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Ian McEwan


  Male      English      Novelist

  Born : Jun 21, 1948  


About Author

Ian Russell McEwan, CBE, FRSA, FRSL (born 21 June 1948) is an English novelist and screenwriter. In 2008, The Times featured him on their list of "The 50 greatest British writers since 1945".

McEwan began his career writing sparse, Gothic short stories. The Cement Garden (1978) and The Comfort of Strangers (1981) were his first two novels, and earned him the nickname "Ian Macabre". These were followed by three novels of some success in the 1980s and early 1990s. In 1997, he published Enduring Love, which was adapted into a film. He won the Man Booker Prize with Amsterdam (1998). In 2001, he published Atonement, which was adapted into an Oscar-winning film starring Keira Knightley and James McAvoy. This was followed by Saturday (2005), On Chesil Beach (2007), Solar (2010), and Sweet Tooth (2012). In 2011, he was awarded the Jerusalem Prize.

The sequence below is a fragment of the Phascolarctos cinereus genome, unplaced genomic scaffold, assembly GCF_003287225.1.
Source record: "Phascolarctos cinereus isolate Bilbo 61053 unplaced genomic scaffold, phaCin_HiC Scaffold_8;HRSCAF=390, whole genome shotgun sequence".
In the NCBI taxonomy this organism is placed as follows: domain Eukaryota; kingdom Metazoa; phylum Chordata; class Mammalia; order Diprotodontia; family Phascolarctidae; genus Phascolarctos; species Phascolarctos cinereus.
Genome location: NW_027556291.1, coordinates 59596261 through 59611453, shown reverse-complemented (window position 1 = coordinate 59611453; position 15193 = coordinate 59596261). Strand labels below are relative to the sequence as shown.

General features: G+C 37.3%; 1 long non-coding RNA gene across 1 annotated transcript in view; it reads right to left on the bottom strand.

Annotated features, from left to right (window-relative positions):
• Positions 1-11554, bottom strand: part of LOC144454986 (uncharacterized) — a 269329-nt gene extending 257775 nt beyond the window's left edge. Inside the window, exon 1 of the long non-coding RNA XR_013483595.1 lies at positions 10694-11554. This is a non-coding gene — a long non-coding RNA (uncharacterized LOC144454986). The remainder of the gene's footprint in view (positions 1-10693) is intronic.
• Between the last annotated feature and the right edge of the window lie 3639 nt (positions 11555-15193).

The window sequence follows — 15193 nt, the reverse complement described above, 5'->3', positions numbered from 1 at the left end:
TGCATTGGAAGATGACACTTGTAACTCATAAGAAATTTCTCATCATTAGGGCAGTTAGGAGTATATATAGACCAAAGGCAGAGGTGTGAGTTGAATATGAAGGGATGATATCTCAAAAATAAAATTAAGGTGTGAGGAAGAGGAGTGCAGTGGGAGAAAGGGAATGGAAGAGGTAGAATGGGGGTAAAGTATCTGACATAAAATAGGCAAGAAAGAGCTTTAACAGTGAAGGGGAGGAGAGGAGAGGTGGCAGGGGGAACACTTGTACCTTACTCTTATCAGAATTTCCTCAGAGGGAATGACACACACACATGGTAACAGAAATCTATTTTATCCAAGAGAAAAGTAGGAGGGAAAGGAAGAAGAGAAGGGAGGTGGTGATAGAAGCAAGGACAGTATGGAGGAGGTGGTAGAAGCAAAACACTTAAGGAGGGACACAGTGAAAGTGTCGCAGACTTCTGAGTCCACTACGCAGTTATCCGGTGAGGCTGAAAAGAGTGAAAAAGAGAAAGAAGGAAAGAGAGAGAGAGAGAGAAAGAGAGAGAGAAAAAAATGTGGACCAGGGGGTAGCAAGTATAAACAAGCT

McEwan was born in Aldershot, Hampshire, on 21 June 1948, the son of David McEwan and Rose Lilian Violet (née Moore). His father was a working class Scotsman who had worked his way up through the army to the rank of major. He spent much of his childhood in East Asia (including Singapore), Germany and North Africa (including Libya), where his father was posted. His family returned to England when he was twelve. He was educated at Woolverstone Hall School; the University of Sussex, receiving his degree in English literature in 1970; and the University of East Anglia, where he undertook a masters degree in creative writing...


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